|Class Meetings||Mon 7:10-9:00pm in CIWW 317|
|First Lecture||Jan 25, 2016|
|Last Lecture||May 9, 2016|
|Final Exam||May 16, 2016, 7:10-9:00pm in CIWW 317|
|Office Hours||Tue 5:00-6:00pm, or by appointment.|
Software is increasingly pervading our lives and is now routinely deployed in safety and security critical systems. While this technological progress benefits society greatly, it also creates a new threat: software errors with severe consequences including health hazards, financial repercussions, and security vulnerabilities. Today, reports about security threads caused by software errors hit the news almost daily. How can one ensure that software works reliably? Program Verification is the area of computer science that studies mathematical methods to answer this question. In the last decade, Program Verification has brought forth sophisticated tools that assist software engineers in building reliable software. These tools are now routinely used in the software industry including companies such as Facebook, Google, and Microsoft.
In this course, we will explore these tools. We will learn how they are used to enable rigorous software development, and we will study the algorithms that work under their hoods. The course will be accompanied by programming projects making use of these tools and that implement some of their core algorithms.
- Design by Contract
- Formal Verification
- Program Semantics and Hoare Logic
- Foundations of SAT and SMT solvers
- Automated Testing
- Static Analysis
- Abstract Interpretation
This course will be open to MS and PhD students. Participants should have basic understanding of mathematical concepts such as sets and relations and the ability to write simple mathematical proofs. Also, basic programming experience in Java is assumed.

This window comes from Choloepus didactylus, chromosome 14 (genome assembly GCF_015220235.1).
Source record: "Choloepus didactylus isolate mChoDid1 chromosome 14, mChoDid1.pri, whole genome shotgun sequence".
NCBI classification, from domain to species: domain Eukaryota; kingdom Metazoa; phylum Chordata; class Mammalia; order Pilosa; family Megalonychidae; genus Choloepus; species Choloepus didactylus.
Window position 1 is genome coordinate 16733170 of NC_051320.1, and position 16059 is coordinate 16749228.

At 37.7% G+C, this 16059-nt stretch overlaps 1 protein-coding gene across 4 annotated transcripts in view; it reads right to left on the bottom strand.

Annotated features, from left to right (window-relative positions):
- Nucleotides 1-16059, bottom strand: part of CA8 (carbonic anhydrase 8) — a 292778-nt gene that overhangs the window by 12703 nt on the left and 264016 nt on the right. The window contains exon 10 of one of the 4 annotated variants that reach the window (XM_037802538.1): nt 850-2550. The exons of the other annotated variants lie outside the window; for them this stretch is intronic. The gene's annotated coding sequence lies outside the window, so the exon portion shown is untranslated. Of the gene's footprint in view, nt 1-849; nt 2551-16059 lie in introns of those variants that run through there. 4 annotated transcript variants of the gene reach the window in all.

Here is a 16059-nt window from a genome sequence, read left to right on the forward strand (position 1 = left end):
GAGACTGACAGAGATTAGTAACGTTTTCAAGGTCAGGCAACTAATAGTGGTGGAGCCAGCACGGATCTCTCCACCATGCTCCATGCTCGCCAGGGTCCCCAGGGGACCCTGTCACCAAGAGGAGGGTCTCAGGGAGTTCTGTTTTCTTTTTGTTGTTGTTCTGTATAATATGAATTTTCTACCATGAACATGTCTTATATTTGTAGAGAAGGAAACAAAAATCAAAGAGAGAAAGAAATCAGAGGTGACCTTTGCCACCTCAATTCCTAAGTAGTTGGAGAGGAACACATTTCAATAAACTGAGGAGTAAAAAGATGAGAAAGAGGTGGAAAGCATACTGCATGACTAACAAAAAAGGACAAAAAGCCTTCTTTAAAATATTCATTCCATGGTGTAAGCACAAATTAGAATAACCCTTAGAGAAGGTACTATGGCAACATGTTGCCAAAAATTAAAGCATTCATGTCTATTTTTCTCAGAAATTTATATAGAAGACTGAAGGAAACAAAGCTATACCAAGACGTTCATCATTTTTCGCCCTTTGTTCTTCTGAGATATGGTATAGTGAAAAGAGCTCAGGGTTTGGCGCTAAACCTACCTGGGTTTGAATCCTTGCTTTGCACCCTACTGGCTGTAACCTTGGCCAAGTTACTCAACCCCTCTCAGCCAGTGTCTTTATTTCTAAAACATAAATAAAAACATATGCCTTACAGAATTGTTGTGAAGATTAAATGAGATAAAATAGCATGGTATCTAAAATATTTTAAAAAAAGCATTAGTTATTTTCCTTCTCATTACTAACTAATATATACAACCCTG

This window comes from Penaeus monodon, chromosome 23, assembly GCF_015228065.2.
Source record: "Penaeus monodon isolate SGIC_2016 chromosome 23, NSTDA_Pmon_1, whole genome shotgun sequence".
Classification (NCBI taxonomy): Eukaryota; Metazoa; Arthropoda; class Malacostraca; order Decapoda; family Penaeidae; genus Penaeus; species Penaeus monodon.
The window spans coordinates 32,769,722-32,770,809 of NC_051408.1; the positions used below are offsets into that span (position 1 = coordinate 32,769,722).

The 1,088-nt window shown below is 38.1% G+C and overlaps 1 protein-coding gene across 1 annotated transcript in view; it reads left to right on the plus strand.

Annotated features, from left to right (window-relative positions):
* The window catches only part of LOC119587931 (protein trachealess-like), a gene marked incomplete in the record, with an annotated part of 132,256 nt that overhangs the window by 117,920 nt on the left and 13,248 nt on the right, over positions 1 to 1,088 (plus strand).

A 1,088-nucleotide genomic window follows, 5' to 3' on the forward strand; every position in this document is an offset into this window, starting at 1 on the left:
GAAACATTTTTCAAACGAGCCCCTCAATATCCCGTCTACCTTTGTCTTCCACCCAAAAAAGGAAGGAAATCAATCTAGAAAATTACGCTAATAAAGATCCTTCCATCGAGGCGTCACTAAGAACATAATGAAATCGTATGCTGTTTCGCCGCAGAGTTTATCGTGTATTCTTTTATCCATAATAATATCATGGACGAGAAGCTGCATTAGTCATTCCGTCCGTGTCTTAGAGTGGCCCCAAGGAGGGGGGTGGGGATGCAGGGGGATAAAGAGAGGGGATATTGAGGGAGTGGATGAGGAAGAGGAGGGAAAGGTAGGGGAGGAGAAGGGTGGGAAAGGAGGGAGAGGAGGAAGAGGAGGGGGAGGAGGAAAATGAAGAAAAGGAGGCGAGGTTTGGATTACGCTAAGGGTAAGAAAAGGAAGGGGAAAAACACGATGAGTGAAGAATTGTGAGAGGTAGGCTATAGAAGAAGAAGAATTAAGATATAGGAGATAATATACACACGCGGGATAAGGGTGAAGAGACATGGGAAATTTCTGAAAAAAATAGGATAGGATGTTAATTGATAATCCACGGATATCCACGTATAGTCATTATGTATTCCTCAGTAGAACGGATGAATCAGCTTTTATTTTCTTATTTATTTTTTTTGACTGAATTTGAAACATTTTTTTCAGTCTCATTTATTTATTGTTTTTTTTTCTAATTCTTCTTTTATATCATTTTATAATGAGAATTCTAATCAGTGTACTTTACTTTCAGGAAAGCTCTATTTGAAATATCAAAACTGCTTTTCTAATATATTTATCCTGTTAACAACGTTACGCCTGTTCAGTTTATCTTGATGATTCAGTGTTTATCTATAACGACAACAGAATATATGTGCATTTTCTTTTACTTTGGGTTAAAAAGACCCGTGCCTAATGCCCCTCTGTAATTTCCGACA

- Logic in Computer Science: Modelling and Reasoning about Systems, 2nd edition by Michael Huth and Mark Ryan, Cambridge University Press, 2004
- The Formal Semantics of Programming Languages by Glynn Winskell, The MIT Press, 1993
- Project homepage
- Browser version of Dafny Verifier
- Tutorial (online version)
- Dafny quick reference
- Installation Instructions
You can find the syllabus and class notes on the course's NYU classes page.
All course-related announcements will be sent to the course mailing list. You may also use this list to ask questions and discuss issues related to the course. If you have enrolled before the start of the term, you are automatically subscribed to the list. Otherwise, use the above link to subscribe manually.
Homework (30%), term projects (30%), final exam (40%).
Please review the departmental academic integrity policy. In this course, you may discuss homework problems and assignments with other students, but the work you turn in must be your own. Do not copy another student's work. Also, you should consult the instructor before using materials or code other than that provided in class. Copying code or other work without giving appropriate acknowledgment is a serious offense with consequences ranging from no credit to potential expulsion.